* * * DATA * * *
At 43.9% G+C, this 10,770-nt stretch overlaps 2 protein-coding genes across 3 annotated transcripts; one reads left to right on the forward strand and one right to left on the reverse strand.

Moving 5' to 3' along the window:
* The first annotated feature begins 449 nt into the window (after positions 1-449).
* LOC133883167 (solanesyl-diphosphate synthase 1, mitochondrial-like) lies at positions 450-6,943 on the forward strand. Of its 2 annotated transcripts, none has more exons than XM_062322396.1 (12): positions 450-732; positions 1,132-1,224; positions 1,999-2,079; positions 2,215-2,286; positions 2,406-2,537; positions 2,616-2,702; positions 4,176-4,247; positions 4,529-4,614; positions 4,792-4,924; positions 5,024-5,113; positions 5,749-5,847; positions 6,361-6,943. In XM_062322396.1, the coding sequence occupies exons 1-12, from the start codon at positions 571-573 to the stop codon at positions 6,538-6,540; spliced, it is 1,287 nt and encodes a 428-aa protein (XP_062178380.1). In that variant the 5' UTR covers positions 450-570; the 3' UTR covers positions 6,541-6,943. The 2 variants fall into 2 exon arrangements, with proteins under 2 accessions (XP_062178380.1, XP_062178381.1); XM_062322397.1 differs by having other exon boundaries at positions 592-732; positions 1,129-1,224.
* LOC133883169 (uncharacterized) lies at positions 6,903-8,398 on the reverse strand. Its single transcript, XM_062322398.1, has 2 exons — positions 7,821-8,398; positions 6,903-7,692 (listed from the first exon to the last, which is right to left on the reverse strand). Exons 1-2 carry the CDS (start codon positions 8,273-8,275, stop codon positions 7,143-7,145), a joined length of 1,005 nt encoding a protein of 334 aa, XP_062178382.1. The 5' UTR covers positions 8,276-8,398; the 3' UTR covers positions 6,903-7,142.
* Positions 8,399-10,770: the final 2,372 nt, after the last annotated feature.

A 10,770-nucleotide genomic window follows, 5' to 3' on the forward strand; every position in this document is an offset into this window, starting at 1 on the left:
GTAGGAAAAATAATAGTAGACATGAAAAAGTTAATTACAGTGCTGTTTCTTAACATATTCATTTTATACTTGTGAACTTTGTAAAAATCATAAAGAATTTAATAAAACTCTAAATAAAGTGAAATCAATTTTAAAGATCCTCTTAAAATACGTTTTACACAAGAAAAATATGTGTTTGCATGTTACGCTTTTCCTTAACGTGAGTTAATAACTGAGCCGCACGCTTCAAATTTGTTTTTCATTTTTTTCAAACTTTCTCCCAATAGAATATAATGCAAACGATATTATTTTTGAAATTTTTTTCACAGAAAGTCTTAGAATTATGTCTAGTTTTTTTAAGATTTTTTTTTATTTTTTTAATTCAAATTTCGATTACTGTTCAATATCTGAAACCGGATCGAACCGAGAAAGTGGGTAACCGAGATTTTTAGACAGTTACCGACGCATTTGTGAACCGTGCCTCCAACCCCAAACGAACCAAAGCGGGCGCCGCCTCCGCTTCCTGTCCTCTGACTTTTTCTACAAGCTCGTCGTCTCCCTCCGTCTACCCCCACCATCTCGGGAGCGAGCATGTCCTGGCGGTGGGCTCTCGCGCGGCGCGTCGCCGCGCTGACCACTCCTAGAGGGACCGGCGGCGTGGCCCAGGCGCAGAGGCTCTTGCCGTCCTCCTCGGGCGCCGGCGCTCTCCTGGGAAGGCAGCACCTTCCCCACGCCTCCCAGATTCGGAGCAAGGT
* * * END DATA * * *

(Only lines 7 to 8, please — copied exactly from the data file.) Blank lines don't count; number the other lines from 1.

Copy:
A 10,770-nucleotide genomic window follows, 5' to 3' on the forward strand; every position in this document is an offset into this window, starting at 1 on the left:
GTAGGAAAAATAATAGTAGACATGAAAAAGTTAATTACAGTGCTGTTTCTTAACATATTCATTTTATACTTGTGAACTTTGTAAAAATCATAAAGAATTTAATAAAACTCTAAATAAAGTGAAATCAATTTTAAAGATCCTCTTAAAATACGTTTTACACAAGAAAAATATGTGTTTGCATGTTACGCTTTTCCTTAACGTGAGTTAATAACTGAGCCGCACGCTTCAAATTTGTTTTTCATTTTTTTCAAACTTTCTCCCAATAGAATATAATGCAAACGATATTATTTTTGAAATTTTTTTCACAGAAAGTCTTAGAATTATGTCTAGTTTTTTTAAGATTTTTTTTTATTTTTTTAATTCAAATTTCGATTACTGTTCAATATCTGAAACCGGATCGAACCGAGAAAGTGGGTAACCGAGATTTTTAGACAGTTACCGACGCATTTGTGAACCGTGCCTCCAACCCCAAACGAACCAAAGCGGGCGCCGCCTCCGCTTCCTGTCCTCTGACTTTTTCTACAAGCTCGTCGTCTCCCTCCGTCTACCCCCACCATCTCGGGAGCGAGCATGTCCTGGCGGTGGGCTCTCGCGCGGCGCGTCGCCGCGCTGACCACTCCTAGAGGGACCGGCGGCGTGGCCCAGGCGCAGAGGCTCTTGCCGTCCTCCTCGGGCGCCGGCGCTCTCCTGGGAAGGCAGCACCTTCCCCACGCCTCCCAGATTCGGAGCAAGGT